EDITORIAL: Vexation without representation?

In light of S. Surrey-White Rock’s vacant federal seat, do voters need an MP to champion their cause?

It’s a fair question – who represents the constituents of a federal riding when an MP leaves his or her post to pursue another opportunity?

It’s been widely discussed that Dianne Watts resigned her federal seat as Conservative MP for South Surrey-White Rock to make a bid for leadership of the provincial BC Liberal party. The resignation followed swiftly after Watts announced her intentions on Sept. 24.

What has been undiscussed, and – it must be noted – largely unquestioned by residents of the riding, is who represents them in Ottawa until a byelection is called.

The answer is, technically, nobody – although Watts’ former constituency office remains open to field inquiries form residents until that byelection is announced, which under the existing process could take months. (It should be noted, the office manager assured Peace Arch News, when asked this week, that if anyone has an issue relating to policy or legislation, they will be referred to an appropriate minister or opposition critic’s office.)

Although Watts was quick to assure us that she had overwhelming support from local constituents she had canvassed about her new political path, it seems possible there still may be residents who might be able to use the kind of support a local MP can provide. Those, for example, who might be looking for further federal help in relocating heavy coal, oil or chemical train traffic off the White Rock and South Surrey waterfront; or assistance with some worthy fundraising goal; or some federal guidance, or a glimmering of responsibility, for longstanding issues that continue to divide White Rock’s civic government and the Semiahmoo First Nation, even in an era of reconciliation.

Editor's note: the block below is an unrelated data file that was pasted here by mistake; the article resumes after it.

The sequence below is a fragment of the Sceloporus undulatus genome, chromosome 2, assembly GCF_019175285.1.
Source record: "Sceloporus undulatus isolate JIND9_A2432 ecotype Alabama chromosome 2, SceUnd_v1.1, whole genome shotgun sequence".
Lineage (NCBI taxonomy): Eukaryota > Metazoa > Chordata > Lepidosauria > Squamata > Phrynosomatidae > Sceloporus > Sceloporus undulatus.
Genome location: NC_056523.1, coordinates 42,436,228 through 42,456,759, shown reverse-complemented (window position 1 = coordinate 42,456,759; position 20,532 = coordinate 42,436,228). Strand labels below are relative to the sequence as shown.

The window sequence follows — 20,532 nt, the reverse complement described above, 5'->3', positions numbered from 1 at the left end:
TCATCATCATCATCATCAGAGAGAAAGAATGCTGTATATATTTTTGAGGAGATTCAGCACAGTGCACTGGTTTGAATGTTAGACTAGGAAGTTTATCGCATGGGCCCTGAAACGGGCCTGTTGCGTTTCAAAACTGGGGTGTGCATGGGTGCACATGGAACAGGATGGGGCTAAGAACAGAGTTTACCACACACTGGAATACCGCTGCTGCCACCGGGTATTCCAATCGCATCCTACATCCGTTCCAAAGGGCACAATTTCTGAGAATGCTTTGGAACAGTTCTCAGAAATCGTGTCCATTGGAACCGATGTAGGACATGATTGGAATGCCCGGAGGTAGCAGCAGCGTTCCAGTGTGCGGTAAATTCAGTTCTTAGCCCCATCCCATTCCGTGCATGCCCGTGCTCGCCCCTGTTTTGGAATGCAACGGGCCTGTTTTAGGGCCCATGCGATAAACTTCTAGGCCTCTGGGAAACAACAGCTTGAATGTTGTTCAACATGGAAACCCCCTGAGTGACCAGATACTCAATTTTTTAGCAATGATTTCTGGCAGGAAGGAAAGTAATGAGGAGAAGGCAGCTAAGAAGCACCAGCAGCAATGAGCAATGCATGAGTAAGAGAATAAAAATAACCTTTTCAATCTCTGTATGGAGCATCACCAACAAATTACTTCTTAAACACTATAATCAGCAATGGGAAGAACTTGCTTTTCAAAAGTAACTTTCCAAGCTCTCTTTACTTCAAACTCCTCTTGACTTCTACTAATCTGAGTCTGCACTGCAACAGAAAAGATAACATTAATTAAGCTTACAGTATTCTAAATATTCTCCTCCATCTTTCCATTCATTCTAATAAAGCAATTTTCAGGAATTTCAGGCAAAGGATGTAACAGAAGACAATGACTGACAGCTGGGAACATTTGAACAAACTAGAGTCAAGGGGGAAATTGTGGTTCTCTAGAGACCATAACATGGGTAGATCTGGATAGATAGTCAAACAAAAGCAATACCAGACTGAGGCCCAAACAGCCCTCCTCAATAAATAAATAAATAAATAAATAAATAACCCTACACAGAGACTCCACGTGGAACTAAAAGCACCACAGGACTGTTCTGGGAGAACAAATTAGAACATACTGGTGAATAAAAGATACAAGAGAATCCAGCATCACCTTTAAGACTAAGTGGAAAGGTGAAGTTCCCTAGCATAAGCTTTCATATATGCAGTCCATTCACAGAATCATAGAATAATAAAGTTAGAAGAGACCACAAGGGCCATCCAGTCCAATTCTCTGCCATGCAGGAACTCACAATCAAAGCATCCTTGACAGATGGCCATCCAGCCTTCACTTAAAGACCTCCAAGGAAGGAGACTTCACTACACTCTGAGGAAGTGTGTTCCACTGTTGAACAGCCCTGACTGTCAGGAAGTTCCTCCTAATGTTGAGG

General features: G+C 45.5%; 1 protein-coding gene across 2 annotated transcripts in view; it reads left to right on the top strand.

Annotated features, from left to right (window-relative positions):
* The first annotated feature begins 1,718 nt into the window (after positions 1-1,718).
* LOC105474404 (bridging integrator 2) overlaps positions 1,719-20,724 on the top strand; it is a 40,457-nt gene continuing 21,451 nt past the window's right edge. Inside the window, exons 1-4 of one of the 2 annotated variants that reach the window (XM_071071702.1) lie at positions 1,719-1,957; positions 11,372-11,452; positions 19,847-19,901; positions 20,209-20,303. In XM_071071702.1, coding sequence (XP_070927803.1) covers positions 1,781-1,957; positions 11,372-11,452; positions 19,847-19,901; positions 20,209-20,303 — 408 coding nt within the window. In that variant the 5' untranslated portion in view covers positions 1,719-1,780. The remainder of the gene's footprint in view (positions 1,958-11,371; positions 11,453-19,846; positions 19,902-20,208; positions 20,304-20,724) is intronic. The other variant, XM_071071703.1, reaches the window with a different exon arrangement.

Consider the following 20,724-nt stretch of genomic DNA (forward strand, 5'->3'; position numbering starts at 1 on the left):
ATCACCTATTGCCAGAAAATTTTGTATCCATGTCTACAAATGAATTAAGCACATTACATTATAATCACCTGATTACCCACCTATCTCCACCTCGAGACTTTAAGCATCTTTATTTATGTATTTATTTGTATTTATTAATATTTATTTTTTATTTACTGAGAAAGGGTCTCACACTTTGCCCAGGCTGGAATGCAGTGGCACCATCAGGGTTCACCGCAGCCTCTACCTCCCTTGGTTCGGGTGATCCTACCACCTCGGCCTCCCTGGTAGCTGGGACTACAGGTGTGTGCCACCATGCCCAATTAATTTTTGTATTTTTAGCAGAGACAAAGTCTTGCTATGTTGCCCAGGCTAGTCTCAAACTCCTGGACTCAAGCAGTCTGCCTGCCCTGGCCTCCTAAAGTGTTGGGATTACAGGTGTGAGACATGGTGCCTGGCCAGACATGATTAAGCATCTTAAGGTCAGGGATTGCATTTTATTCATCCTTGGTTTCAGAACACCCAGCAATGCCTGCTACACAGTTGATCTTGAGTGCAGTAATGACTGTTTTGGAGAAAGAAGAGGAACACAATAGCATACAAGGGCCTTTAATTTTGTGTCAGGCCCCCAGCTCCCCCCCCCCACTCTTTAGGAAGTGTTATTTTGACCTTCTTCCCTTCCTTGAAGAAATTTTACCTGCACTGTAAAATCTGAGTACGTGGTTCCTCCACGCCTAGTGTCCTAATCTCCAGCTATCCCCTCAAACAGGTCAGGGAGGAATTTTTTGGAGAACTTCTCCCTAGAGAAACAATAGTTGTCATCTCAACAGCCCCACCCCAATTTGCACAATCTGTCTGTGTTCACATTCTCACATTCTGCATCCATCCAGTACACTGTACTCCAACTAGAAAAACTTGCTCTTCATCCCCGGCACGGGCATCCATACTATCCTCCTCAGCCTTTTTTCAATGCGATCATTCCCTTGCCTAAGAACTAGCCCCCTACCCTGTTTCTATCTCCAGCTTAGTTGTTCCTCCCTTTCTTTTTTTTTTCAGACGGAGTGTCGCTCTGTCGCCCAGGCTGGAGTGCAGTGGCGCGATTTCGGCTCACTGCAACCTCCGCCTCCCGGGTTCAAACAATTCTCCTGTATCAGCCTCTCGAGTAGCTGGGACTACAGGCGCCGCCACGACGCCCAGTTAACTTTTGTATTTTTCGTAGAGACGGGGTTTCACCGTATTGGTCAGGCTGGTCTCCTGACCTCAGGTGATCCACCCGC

In short, someone in Ottawa to champion their cause.

It may be that constituents aren’t overly troubled by the absence of an MP because they have become used to a certain invisibility of federal representation in this riding. After all, it took seven months after the October 2015 election for a constituency office to finally open for walk-in visits. Constituents survived that, just as they survived for years a certain day-to-day elusiveness of her predecessor, outside of photo ops and the occasional community forum.

Perhaps those in South Surrey-White Rock have simply learned that they can do without an MP altogether – in which case someone ought to contact Elections Canada and save everyone a lot of tax dollars.


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